So I'm concerned about it, I can see it could happen.
I could see the plane go down.
I could see that I could get talking here, and forget what I have to say, and then have a little moment of blankness.
These thoughts occur to me, but not excessively.
And that's the point I'm making.
We all entertain worst case scenarios from time to time.
But the very, very clinically anxious person entertains them almost all of the time with respect to the situation they want to avoid.
And then I'm responsive to reason, but you can't reason somebody out of something they weren't reasoned into.
You can come at me with statistics about the plane going down, and that probably would make sense to me.
You can come at me with statistics about the probability of getting a listeria-contaminated batch of lettuce, and I'd probably calm down.
But you can not call them a person down that's truly clinically anxious with any kind of reasoning, and it doesn't make sense to even try.
It just makes them mad frankly.
Because you don't understand.
You don't the threat! Like that, they just like you realize you're just not getting it.
And in a high frequency of episodes.
What we're looking at is like clinical anxiety, that's our concern.
There are some select anxiety disorders.
I think some of them, I don't know, you probably know what they are.
Separation anxiety, that's pretty straightforward.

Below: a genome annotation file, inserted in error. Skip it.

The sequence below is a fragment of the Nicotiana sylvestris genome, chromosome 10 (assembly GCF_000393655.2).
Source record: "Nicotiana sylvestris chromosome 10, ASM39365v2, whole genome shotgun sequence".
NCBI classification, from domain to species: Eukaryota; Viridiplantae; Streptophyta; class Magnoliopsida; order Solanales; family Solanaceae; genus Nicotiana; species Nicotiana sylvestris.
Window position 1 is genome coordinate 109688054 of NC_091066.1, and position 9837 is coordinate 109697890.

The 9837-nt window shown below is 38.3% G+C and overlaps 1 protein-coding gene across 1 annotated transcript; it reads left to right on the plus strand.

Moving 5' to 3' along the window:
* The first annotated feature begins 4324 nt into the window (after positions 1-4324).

Specific phobia, you know what that is.
That used to be called simple phobia.
Social, no, here's what's interesting about social phobia.
Here's how you can tell.
Most of us are a little socially anxious around people we don't know.
And we're particularly anxious about the possibility of critical or negative attention.
But when a person is socially phobic, any attention, not just negative.
So let's say you got a little girl, she's nine, and she does a recital at the PTA.
You have PTA? Parent teacher association.
At the school, there's an event for parents at our school, she does a recital and she hits it out of the park.
She just kills it.
She sings beautifully, she's got two full octaves.
She remembers all of her lyrics, she dances a little bit and wows the crowd.
And they are on their feet clapping for her at the end.
Parents have tears in their eyes.
And then they go backstage to meet their daughter and extol her success.
And she is sobbing back there and says she'll never do that again, don't ever make her do that again.
And the parents can't understand why this is, because it was a success.
She wowed everybody.
Then that would be a sign of social phobia, because all those positive accolades, all that applause is what she's afraid of.